Teaching communication

 
 

By Cathy Cassani Adams

Contributor and Blogger
 

I totally rushed my daughter this morning. Todd is traveling and I had to teach a class at 8:30 a.m., so from the moment she got up I was moving her along.

She's not comfortable moving quickly. She moves slowly, she's an observer. She needs time to eat, she needs time to space out, she needs time to figure out what she is going to wear.

She didn't like rushing, it made her uncomfortable. Honestly, it made me uncomfortable, too. But I had to go; I wanted to be on time for my class.

My other two were already in the car, but she took awhile to get there. I felt frustrated. I took breaths and tried to be quiet. But my agitation got the best of me and I started asking questions:

Why don't you pick out your clothes at night?

Why does it take you so long to eat your breakfast?

She was quiet; she has heard these things before. I say them a lot.

I dropped her off at school and her energy was low. It's not the greatest way to start a morning.

I drove to my class and pondered how I could have handled things differently.

Yes, we need to go, yes I want to be on time, but is there a different way to motivate her, a different way to handle this situation?

I picked her up from school and it seemed like she had forgotten all about it.

But when we got home I gave her some space to relax and then asked her to lay down with me so we could talk.

How can we make the morning go smoother? How can we do it differently? I didn't like the way I felt when I dropped you off. I want to leave you at school feeling good, not low.

At first she was hesitant to respond, but then some ideas started to flow.

Not sure if any of the ideas were new, but finding a solution was only part of the reason I wanted to have this conversation.

I didn't want to pretend that this morning didn't happen. I didn't want to sweep this issue under the rug.

I am the parent and I am the adult, which means I need to take the lead when it comes to communication.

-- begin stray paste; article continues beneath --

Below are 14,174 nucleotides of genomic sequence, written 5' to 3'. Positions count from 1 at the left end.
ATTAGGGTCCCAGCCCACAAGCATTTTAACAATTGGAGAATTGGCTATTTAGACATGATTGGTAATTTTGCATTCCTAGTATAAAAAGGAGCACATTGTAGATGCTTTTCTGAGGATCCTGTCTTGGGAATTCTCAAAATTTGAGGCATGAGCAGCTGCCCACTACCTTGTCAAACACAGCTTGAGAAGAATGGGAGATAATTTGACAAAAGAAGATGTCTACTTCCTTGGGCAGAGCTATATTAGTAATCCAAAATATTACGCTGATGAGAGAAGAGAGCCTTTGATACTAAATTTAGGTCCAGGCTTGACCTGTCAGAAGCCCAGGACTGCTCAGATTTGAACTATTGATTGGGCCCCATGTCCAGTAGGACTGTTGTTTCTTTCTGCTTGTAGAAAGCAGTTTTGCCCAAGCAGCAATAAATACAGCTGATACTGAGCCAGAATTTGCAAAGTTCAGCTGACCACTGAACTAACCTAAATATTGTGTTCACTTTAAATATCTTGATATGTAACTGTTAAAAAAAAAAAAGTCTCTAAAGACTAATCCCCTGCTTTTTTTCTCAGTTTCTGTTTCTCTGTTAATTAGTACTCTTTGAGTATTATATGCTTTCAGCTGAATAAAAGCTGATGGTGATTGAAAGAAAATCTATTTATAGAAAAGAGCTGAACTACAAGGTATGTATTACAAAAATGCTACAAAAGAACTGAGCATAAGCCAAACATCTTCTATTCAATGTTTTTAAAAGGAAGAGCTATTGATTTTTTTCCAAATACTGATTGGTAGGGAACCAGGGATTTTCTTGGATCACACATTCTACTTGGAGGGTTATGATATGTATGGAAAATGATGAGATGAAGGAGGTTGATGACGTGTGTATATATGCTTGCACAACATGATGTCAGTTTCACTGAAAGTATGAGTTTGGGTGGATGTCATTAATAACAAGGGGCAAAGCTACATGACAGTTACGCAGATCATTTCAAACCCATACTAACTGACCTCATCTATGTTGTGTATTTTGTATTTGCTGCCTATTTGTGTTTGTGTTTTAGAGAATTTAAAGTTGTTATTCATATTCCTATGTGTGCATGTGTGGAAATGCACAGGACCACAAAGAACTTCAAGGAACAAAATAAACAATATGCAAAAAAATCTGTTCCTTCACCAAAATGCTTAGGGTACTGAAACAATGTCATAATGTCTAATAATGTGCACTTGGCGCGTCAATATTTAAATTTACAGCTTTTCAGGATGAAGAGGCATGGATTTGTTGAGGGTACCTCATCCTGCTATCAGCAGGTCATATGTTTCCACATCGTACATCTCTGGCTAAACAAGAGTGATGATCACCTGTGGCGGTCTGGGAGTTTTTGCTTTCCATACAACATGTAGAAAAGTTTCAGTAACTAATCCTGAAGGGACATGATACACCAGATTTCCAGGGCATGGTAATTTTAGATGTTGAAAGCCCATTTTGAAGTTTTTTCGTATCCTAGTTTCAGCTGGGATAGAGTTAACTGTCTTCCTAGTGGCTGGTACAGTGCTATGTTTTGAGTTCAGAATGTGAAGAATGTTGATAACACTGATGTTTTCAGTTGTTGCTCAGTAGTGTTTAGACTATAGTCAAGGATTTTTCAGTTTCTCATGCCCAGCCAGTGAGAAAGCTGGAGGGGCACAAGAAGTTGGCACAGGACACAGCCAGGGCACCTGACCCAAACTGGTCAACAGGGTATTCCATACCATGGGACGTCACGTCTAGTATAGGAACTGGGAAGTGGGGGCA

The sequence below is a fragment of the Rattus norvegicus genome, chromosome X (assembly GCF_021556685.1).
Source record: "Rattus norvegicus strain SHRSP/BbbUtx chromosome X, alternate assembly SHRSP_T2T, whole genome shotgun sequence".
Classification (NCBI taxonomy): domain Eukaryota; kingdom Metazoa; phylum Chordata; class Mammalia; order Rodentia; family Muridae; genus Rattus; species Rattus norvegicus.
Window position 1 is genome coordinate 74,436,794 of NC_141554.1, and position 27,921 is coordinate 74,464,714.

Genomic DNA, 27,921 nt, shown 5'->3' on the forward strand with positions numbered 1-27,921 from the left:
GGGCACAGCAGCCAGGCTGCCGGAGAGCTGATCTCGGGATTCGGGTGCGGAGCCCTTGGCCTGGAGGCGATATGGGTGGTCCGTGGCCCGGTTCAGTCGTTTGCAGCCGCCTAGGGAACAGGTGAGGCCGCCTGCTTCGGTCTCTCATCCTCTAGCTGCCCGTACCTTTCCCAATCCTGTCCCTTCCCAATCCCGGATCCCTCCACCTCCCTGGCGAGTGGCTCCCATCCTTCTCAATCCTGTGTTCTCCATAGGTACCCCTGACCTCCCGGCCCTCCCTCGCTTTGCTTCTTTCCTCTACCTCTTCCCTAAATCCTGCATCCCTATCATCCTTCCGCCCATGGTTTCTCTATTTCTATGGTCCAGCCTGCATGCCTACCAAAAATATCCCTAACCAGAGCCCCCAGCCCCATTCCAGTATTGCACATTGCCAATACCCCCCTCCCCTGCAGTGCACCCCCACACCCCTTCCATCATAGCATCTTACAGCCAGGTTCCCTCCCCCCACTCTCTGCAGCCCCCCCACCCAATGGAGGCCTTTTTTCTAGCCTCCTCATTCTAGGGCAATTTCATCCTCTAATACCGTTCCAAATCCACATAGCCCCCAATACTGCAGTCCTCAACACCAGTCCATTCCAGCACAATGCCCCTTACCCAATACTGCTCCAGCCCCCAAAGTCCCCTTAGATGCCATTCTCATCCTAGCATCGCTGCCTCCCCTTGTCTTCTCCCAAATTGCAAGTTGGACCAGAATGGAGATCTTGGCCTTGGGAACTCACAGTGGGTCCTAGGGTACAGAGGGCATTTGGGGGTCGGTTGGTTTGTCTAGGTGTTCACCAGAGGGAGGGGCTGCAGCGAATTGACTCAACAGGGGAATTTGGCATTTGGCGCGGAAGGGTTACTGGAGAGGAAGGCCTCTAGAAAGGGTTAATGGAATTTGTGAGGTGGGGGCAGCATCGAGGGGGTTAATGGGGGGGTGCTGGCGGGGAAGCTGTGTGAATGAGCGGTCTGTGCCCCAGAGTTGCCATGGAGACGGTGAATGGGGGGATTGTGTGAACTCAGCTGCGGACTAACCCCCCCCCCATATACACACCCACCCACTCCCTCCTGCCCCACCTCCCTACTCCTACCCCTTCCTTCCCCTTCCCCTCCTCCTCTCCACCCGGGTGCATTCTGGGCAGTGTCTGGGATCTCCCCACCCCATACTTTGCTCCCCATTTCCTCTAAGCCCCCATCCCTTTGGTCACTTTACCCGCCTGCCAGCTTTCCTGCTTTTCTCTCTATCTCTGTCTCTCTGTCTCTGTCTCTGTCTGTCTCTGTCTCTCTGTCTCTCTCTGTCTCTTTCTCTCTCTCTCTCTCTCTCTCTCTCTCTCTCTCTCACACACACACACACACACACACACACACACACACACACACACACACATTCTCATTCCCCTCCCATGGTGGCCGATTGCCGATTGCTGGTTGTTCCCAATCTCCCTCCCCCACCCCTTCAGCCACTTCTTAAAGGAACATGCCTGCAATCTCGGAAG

Do we pretend that nothing is wrong, or do we engage in conversation and practice openness?

Pretending may seem easier, but it eats away at the relationship. It becomes a heavy burden that creates discomfort and frustration. Over time it's hard to remember why and when the frustration began.

And it's never too late to start a conversation - something that happened this morning, something that happened last week, something that happened a long time ago.

It needs to be brought up. It needs to be discussed. Both people need to be heard, both people need to be validated, both people need to be respected.

It's not always comfortable. It takes bravery to initiate these conversations.

But as you know, bravery does not mean being free of fear, it means being afraid and moving forward anyway.

Dismissing and pretending something didn't happen is simply that - it's pretending.

Let's be real, let's make an effort. Even if we can't find a solution immediately, at least we opened up a discussion.

There is no need for passive aggressive behavior from either of us. There is no reason for guilt trips.

Let's find a win/win. Let's teach each other. Let's learn together.

 

Click here to hear Cathy and her husband Todd discuss teaching communication on Zen Parenting Radio.

 
 







 
 
 
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